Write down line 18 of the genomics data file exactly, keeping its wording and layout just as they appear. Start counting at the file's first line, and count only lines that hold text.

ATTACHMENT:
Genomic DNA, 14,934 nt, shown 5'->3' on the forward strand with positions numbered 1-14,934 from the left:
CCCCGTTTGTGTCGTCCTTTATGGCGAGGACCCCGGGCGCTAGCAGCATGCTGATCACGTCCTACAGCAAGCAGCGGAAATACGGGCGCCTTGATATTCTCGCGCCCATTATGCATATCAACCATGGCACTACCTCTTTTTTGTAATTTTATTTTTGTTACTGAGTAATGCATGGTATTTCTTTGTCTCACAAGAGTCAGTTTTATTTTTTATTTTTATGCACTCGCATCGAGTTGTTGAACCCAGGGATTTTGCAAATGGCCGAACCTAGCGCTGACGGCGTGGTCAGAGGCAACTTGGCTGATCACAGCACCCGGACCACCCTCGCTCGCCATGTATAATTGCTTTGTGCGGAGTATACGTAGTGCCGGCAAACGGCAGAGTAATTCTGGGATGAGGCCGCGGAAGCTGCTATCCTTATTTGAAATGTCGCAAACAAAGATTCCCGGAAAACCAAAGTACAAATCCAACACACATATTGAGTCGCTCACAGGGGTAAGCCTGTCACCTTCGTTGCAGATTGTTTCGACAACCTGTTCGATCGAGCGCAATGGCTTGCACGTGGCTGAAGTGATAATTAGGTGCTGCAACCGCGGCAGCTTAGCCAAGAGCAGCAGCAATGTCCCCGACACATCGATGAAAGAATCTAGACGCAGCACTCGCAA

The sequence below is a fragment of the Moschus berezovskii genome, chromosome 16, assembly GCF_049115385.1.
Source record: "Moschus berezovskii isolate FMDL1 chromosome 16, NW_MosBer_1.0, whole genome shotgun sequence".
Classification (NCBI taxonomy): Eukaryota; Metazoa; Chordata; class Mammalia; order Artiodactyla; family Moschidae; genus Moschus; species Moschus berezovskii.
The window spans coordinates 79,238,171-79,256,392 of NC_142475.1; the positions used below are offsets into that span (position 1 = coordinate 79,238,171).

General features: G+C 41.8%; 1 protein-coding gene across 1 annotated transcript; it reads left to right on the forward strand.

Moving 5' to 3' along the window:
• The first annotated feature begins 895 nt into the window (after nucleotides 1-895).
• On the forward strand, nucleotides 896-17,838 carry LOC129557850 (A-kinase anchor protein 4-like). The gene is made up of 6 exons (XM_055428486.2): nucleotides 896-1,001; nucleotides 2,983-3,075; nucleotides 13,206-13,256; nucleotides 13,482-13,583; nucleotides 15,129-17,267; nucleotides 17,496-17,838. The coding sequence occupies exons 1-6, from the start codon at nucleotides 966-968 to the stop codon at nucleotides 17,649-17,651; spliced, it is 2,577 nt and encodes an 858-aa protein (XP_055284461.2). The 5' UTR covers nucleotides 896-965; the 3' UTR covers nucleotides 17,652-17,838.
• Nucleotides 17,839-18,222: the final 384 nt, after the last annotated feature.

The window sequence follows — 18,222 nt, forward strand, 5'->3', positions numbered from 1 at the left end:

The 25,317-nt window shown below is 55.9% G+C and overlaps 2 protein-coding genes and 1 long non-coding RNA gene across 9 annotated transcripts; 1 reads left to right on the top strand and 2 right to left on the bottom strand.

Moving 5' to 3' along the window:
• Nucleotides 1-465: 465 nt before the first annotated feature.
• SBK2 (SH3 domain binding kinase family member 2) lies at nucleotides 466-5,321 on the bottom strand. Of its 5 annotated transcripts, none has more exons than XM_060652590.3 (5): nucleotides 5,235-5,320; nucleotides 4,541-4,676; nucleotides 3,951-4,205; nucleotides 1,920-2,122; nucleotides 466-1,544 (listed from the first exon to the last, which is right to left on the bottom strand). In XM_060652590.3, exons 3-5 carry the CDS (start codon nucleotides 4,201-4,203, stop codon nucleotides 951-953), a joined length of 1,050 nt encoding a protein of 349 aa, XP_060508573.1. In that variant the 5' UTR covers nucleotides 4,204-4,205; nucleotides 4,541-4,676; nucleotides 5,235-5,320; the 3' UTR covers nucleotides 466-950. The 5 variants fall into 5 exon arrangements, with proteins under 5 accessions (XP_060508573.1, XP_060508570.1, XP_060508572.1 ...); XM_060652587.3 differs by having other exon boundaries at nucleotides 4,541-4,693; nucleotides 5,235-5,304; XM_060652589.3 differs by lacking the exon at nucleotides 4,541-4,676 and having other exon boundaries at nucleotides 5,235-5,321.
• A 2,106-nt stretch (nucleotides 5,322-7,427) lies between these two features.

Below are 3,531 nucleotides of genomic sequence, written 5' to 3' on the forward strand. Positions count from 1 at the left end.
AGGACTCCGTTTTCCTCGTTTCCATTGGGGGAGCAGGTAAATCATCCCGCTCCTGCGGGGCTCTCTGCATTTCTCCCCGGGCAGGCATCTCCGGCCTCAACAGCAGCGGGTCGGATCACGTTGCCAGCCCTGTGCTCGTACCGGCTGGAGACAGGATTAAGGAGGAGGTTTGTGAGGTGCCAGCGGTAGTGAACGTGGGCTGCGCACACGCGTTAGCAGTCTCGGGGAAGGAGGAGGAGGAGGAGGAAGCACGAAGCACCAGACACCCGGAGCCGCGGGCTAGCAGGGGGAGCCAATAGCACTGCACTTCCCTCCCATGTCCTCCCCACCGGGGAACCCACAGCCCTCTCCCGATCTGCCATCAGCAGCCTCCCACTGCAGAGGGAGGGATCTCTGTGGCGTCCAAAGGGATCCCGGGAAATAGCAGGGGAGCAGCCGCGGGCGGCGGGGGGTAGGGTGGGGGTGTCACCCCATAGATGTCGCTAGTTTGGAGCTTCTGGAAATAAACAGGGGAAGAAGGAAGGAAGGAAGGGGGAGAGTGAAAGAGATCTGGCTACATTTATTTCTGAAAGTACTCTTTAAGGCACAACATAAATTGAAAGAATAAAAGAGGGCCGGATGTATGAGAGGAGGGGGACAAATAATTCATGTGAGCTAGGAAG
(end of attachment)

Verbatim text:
Below are 3,531 nucleotides of genomic sequence, written 5' to 3' on the forward strand. Positions count from 1 at the left end.